Most Canadians are living beyond their means, with a debt-to-income ratio of 181 per cent. More than half are within $200 of not being able to cover their bills and loan payments.
Young adults are navigating a more complex financial landscape than previous generations, said Cormier, a registered psychologist who teaches in the University of Alberta’s Department of Educational Psychology.
“The financial products available to them are complicated, there are fewer defined pensions, the cost of living continues to rise and wages have stagnated, so it makes sense for this group to be more prepared for these challenges without having to learn by trial and error.”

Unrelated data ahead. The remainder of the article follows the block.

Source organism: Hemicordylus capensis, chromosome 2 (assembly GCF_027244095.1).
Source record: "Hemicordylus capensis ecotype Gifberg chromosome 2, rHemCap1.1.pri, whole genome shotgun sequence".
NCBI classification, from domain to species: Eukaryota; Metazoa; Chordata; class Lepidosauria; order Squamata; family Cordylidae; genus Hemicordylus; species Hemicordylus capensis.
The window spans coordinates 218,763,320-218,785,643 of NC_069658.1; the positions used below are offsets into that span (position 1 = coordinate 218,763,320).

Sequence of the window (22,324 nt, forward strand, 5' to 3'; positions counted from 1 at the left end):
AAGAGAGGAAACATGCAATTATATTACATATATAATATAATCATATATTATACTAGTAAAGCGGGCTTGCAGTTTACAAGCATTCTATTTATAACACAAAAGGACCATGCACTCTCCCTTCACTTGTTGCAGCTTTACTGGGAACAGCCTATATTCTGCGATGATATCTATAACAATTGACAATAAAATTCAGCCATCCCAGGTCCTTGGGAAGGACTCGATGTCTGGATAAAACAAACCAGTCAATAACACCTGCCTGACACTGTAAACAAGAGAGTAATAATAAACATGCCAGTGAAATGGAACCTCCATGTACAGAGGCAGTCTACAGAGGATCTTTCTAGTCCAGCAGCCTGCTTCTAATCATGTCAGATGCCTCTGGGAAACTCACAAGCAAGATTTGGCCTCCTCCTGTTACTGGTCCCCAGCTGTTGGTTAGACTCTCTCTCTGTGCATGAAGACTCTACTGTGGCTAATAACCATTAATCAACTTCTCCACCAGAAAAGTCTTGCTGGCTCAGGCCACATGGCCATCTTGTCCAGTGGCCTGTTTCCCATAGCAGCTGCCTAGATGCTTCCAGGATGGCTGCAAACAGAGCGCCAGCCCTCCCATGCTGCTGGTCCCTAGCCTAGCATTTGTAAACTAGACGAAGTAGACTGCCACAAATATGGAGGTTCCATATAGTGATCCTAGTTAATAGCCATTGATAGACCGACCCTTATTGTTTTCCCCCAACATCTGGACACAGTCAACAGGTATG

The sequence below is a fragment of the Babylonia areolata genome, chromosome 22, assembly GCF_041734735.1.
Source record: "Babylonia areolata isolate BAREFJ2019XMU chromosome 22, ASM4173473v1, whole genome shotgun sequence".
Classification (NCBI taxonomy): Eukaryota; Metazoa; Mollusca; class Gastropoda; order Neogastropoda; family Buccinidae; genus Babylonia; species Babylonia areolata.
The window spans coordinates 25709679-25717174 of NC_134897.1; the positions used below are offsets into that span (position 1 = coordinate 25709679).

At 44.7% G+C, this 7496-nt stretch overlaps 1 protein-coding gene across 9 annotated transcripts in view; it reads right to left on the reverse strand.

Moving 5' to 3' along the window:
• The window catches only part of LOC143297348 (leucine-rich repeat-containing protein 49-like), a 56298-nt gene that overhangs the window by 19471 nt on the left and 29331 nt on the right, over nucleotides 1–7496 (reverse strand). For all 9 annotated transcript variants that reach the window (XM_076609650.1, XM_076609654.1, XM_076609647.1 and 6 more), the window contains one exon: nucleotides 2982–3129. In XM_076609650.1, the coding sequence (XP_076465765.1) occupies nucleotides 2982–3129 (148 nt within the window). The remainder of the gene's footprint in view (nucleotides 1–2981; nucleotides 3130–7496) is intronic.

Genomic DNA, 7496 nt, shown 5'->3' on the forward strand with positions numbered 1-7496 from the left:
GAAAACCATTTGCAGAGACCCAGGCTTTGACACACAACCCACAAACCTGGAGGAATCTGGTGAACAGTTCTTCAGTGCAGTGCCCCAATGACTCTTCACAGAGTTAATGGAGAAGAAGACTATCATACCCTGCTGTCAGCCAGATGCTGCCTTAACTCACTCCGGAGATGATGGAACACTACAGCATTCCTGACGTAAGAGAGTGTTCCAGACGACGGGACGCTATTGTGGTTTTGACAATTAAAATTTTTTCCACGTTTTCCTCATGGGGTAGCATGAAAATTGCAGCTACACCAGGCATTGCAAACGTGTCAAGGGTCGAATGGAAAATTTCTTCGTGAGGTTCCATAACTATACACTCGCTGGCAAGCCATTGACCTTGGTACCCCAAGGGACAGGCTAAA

Taking stock of financial literacy
The research project, launched a year ago under the umbrella of the U of A’s Centre for Research in Applied Measurement and Evaluation, mainly helps establish a strong measure of financial literacy that can then be used to develop school curriculum or reference materials for consumer affairs agencies, said Cormier.
While there is an existing curriculum in some schools, he’d like to see financial literacy taught “more consistently across the board and to be more targeted by fleshing out what we want young people to achieve and how teachers can deliver that content.”